The main difficulty is that teachers are used to a certain approach and nobody ever asked them to change. They always acted in the same way for which they are not accountable. Resistance to change mostly originates from teachers’ established approach, which is innate (AM).

To sum up, it is important to point out that the classroom is key to promoting personalisation (Watkins, 2012). In a similar vein, succeeding in basic subject matters is relevant to overall educational success. Consequently, care for students must consider the processes and the dynamics taking place in the classroom. Tutors’ assumption to “start from what happens in the classroom” is legitimate. “I can understand the motivation of a student by looking at how they do their homework, the relationship with their peers and with the study group. We take it from there, anything revolves around learning within the school, we cannot separate them”. However, as tutors are enablers and not decision-makers in the context of formal learning, their role overlaps with that of teachers when it comes to daily activities (general pedagogy) and education and care, more generally.

  1. He Takes Stock of the Situation and Decides on the Future:
    The Tutor beyond the Classroom

The tutor-educator performs a number of class and extra-class activities (e.g. welcoming students in the morning, monitoring them, bringing students to the gym or to places where internships take place, sharing lunch with them, often informally to understand “how things are going”, making phone calls with parents and employers). These are tasks performed on a one-to-one basis that concern the behavioural and emotional dimension aimed at ensuring student success. It also implies organising study groups supporting individual progress, making motivational interviews, supporting behavioural management, because if “they lose their cool and get out of the classroom” they need to go after them and talk them into going back. Then there are special projects to motivate and engage them – a wall painting, the chorus – which supplement traditional daily tasks, along with meetings with students and teachers. The difficulty lies in the educational and care relationship which takes place informally, when students perform their duties, or “here and now”, to use the words of a tutor.

Who are these students? How do tutors consider them? Firstly, we need “to dispel the assumption that only misfits attend these schools, even though they are the most vulnerable ones” and even though they are remissive, passive, and struggle in relations with adult. The other consideration is that:

Today’s target group is affected by depression, social malaise, has relational issues. This is the target group one deals with, there are not serious behavioural problems. They have had a difficult past, are submissive, fragile – absences, poor resilience, poor presence.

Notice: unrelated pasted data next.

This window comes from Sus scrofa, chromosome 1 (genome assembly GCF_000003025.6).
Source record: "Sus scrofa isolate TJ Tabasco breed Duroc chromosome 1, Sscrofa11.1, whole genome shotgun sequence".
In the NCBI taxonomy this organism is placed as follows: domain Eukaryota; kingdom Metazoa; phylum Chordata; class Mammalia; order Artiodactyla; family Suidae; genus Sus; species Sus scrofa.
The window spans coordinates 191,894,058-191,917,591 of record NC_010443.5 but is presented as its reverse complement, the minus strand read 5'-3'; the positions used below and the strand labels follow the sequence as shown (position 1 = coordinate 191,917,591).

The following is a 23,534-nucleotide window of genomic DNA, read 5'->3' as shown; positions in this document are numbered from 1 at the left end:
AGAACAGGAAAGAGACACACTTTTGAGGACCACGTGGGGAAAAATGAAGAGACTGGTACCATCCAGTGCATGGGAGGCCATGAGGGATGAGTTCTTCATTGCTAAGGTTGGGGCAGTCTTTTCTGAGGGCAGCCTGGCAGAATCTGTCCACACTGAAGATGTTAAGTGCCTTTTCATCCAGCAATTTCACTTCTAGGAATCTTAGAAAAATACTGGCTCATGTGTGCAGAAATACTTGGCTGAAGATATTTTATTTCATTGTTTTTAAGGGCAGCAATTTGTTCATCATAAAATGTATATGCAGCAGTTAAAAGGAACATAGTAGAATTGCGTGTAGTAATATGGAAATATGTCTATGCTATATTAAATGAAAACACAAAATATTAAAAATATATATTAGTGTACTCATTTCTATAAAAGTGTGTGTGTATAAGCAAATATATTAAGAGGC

Thus tutors must “set the basis for the desire to shine” they must “deconstruct a false image and create an educational path which sounds familiar (identity)”. Working on one’s identity through vocational training is at the same time potentially invaluable and highly complicated. It is not about managing:

One’s behaviour in order for it to be suitable. It is about finding a place in the world, developing cross-cutting skills, having care for details, acting as a mirror for the kids. Have you noticed how you replied, how you reacted? What is at stake here is the construction of a new way of living, which allows building one’s future.

Who are tutors? And do students consider them? Students understand the tutor as “a one-man band”. They are perceived as being closer to students, through an informal approach that generates closeness and trust:

 Our relationship with students is more direct than the one they have with teachers. It is not a friendly relationship, but a more direct one. They respect us a lot, they learn to trust us, some of them take less time, some more. You can see this from small things, from events in everyday life. It is not about sharing personal things… this could happen in the event of serious situations… we are a reference point for them. If the laptop does not work, they call the tutor; if they cannot hand it the assignment, they call the tutor (but this is wrong). They call us, as if we were their mother. During recess or when we bring them to the gym, some informal moments are created to spend time with them, during which they share the most interesting aspects of their life.

Tutors provide one-to-one support at different levels. They provide motivational and behavioural support, assistance in relation to both working and personal life, helping students to learn technical and basic subject matters. Most work is concerned with organising personalised paths or remedial courses “during a one-to-one class, during a working hour, when there is some time available, deciding with teachers the students that need to be involved”. Support is total when the tutor works with the placement office to find a job for students, although some argue that:

They don’t know how to behave in a work environment. It is not easy when you are 17, as many are afraid of making mistakes: How can I move past a mistake? What do I do if I struggle or I want to call it even? What gives you the strength to go on? Tutors must be specific, it is not enough to say “you can make it”. They need to understand the strengths, finding an alternative solution, go into detail about what is happening and adopt an individual approach in relation to each path.

  1. “I Become a Carpenter by Osmosis”: Workshops, Extracurricular Training (Internships), Vocational Guidance, Support to Technical Teaching

 Oliver Twist is a vocational training centre, the aim of which is to train students for a profession. The curriculum includes VET and some courses set up to tackle school dropout by school-work alternation, helping students to enter the labour market. As pointed out, there are three specialisations: